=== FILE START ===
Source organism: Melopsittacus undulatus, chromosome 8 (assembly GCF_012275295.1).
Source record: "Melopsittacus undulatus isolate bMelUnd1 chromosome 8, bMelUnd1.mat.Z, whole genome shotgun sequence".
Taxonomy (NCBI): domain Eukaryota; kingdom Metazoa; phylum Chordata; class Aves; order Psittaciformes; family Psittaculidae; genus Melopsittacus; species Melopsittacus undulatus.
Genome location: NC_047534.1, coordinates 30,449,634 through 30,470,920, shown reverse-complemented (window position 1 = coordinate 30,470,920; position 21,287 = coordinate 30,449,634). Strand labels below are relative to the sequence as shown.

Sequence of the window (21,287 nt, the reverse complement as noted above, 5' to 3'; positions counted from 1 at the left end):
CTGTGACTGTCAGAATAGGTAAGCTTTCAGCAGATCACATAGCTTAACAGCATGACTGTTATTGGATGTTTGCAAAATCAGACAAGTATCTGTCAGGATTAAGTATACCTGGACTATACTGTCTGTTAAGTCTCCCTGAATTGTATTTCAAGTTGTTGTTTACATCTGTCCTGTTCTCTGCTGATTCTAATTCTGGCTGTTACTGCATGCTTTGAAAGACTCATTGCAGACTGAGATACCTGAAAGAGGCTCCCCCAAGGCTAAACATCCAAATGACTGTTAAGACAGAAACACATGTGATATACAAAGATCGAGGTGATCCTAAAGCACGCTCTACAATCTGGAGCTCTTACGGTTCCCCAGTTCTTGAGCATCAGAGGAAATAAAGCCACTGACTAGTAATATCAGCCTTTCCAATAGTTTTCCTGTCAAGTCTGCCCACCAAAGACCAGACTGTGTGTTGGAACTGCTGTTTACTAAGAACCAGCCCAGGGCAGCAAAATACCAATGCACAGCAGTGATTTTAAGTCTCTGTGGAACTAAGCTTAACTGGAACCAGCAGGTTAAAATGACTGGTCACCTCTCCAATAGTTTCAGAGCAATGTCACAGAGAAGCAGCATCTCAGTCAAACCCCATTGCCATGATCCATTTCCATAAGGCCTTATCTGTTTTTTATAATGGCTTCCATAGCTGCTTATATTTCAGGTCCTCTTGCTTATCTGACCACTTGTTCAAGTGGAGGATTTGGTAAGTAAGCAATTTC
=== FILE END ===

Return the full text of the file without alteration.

Source organism: Melopsittacus undulatus, chromosome 8 (assembly GCF_012275295.1).
Source record: "Melopsittacus undulatus isolate bMelUnd1 chromosome 8, bMelUnd1.mat.Z, whole genome shotgun sequence".
Taxonomy (NCBI): domain Eukaryota; kingdom Metazoa; phylum Chordata; class Aves; order Psittaciformes; family Psittaculidae; genus Melopsittacus; species Melopsittacus undulatus.
Genome location: NC_047534.1, coordinates 30,449,634 through 30,470,920, shown reverse-complemented (window position 1 = coordinate 30,470,920; position 21,287 = coordinate 30,449,634). Strand labels below are relative to the sequence as shown.

Sequence of the window (21,287 nt, the reverse complement as noted above, 5' to 3'; positions counted from 1 at the left end):
CTGTGACTGTCAGAATAGGTAAGCTTTCAGCAGATCACATAGCTTAACAGCATGACTGTTATTGGATGTTTGCAAAATCAGACAAGTATCTGTCAGGATTAAGTATACCTGGACTATACTGTCTGTTAAGTCTCCCTGAATTGTATTTCAAGTTGTTGTTTACATCTGTCCTGTTCTCTGCTGATTCTAATTCTGGCTGTTACTGCATGCTTTGAAAGACTCATTGCAGACTGAGATACCTGAAAGAGGCTCCCCCAAGGCTAAACATCCAAATGACTGTTAAGACAGAAACACATGTGATATACAAAGATCGAGGTGATCCTAAAGCACGCTCTACAATCTGGAGCTCTTACGGTTCCCCAGTTCTTGAGCATCAGAGGAAATAAAGCCACTGACTAGTAATATCAGCCTTTCCAATAGTTTTCCTGTCAAGTCTGCCCACCAAAGACCAGACTGTGTGTTGGAACTGCTGTTTACTAAGAACCAGCCCAGGGCAGCAAAATACCAATGCACAGCAGTGATTTTAAGTCTCTGTGGAACTAAGCTTAACTGGAACCAGCAGGTTAAAATGACTGGTCACCTCTCCAATAGTTTCAGAGCAATGTCACAGAGAAGCAGCATCTCAGTCAAACCCCATTGCCATGATCCATTTCCATAAGGCCTTATCTGTTTTTTATAATGGCTTCCATAGCTGCTTATATTTCAGGTCCTCTTGCTTATCTGACCACTTGTTCAAGTGGAGGATTTGGTAAGTAAGCAATTTC